The Google vs Epic Games trial has picked up a little bit today with testimony from Google CEO Sundar Pichai. Notably, Pichai took the stand and answered questions from Epic lawyers throughout an hour-long testimony that reportedly centered on Pichai’s involvement in Google allegedly destroying evidence that could be used against it in court.

Pichai says that he never tried to hide documents from lawsuits. But he did sometimes mark certain documents as “privileged” if they were deemed confidential. “I supported all recommendations from our legal and compliance team,” Pichai said when being asked by Epic lawyers about trying to prevent certain documentation from ending up as legal evidence that could be used against the company.

Google’s trial with Epic Games began the first week of November and rides on allegations that Google’s Play Store is an illegal monopoly. Epic claims Google has worked to prevent any sort of competition for the Play Store in regard to in-app purchases. At the beginning of the trial Epic claimed that Google destroyed evidence that could help show this activity. It’s also more recently been revealed that Google tried to offer Epic over $147 million over a three-year period to bring Fortnite to the Play Store. A deal which Epic rejected.

This entire court case stems from Epic’s discontent over the Play Store’s 30% licensing fees. A complaint which it’s also had with Apple’s App Store on iOS. To which it was also in court over.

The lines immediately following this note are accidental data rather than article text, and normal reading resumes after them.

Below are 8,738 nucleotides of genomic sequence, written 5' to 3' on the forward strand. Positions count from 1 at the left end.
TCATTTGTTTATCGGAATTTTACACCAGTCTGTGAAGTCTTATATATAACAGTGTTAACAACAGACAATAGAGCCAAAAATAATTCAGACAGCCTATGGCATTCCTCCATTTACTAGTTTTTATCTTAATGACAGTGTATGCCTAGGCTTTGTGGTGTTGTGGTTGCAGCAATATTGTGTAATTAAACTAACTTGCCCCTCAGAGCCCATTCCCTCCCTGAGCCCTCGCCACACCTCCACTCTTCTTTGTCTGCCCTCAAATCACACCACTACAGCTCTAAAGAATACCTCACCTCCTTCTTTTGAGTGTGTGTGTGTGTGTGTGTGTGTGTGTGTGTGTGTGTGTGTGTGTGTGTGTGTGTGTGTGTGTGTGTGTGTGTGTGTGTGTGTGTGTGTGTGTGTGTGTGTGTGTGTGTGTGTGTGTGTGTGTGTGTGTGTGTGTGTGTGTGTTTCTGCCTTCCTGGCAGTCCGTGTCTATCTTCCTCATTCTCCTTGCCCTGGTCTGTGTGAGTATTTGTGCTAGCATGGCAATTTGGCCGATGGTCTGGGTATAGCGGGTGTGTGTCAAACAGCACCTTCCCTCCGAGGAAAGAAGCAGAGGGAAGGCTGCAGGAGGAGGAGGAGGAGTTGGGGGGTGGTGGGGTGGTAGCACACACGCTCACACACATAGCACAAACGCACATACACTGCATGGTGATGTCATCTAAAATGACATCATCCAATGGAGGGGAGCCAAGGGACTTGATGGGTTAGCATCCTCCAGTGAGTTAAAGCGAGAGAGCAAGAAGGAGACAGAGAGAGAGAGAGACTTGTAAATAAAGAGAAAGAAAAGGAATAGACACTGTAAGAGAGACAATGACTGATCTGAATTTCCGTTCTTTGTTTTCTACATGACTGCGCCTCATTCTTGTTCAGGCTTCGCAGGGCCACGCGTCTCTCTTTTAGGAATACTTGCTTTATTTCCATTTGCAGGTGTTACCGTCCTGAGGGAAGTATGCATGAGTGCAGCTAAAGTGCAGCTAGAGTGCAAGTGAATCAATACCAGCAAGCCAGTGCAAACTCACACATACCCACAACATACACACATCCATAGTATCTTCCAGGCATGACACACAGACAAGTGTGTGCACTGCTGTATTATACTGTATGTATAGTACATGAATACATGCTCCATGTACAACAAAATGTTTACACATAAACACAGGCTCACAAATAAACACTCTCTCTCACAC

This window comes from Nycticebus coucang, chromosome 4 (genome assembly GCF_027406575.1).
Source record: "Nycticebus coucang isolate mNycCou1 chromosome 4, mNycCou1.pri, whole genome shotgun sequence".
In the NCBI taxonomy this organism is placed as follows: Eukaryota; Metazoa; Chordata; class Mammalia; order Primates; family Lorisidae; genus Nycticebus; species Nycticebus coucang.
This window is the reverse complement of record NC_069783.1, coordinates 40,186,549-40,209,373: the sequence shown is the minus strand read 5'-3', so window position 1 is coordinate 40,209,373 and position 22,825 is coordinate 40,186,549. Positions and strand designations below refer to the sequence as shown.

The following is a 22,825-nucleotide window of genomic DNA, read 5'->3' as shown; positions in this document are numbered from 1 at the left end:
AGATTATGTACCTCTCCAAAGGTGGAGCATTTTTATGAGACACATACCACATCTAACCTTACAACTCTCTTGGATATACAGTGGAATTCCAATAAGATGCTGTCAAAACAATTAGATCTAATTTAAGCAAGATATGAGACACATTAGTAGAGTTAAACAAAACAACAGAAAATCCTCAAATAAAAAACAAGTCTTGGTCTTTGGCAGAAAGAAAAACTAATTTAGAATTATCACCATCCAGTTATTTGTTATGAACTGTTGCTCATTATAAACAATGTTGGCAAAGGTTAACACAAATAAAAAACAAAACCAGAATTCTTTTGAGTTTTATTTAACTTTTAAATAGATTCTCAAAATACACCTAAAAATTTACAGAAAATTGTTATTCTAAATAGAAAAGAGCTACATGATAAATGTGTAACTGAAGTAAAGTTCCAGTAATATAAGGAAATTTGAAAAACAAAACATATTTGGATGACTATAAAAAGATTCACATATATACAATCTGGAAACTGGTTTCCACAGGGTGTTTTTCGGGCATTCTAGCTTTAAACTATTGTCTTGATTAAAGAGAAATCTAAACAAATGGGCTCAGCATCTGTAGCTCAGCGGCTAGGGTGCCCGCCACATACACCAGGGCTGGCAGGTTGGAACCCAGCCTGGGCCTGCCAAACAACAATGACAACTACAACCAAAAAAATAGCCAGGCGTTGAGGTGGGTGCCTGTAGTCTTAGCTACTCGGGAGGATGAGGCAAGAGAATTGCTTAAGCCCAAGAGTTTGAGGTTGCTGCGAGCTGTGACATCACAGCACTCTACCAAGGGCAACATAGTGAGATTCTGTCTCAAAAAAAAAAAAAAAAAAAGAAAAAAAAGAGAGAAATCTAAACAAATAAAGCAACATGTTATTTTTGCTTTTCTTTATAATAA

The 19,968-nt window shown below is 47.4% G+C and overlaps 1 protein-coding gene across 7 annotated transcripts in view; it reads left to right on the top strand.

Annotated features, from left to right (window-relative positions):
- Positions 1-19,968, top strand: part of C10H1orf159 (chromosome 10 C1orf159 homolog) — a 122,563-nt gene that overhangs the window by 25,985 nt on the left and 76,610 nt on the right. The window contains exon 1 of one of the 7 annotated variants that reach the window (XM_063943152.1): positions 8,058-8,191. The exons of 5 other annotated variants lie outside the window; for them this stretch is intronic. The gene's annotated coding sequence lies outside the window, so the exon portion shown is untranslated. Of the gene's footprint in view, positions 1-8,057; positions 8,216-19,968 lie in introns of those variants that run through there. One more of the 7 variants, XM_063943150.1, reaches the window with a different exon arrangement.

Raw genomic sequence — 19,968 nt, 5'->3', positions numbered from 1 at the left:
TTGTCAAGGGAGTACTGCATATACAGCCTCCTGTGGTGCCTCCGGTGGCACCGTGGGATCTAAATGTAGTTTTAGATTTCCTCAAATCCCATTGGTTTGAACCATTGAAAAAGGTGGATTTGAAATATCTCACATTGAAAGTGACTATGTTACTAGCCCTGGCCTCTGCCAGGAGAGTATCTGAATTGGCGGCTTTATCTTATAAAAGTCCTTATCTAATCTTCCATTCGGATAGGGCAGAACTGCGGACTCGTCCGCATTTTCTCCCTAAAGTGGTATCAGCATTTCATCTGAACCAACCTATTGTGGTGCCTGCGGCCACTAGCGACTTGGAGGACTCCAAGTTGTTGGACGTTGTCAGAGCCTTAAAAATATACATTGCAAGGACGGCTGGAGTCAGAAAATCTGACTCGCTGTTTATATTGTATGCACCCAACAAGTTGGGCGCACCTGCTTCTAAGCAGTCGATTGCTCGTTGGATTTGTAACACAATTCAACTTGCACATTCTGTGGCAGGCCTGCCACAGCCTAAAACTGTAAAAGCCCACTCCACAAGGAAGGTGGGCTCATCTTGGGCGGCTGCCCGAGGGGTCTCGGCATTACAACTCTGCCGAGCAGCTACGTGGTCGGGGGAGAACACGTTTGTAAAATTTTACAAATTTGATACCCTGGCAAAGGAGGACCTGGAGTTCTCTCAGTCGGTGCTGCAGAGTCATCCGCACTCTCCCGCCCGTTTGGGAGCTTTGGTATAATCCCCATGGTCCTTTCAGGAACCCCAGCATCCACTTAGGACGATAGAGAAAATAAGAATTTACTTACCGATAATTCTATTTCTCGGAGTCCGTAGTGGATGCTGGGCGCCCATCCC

Epic vs Google: testimony from CEO reveals employees had discretion over chat history

It’s not entirely clear how much control employees had. But according to Reuters, Pichai says that Google recently changed a policy with the internal chat. He notes that Google gave employees the go-ahead to decide if their internal chat history would be relevant to litigation.

Suggesting that there was less executive management. Pichai says the Google largely gave employees this discretion since 2008. Pichai does not appear to mention how recently this policy was changed though. Nor what the policy was changed to or if employees have the same kind of control in this matter.

Epic’s claim of Google destroying evidence nearly parities a complaint that Google has faced in its trial with the US Department of Justice. Where DOJ lawyers reference a similar document that show Sundar Pichai asking for chat history to be turned off.

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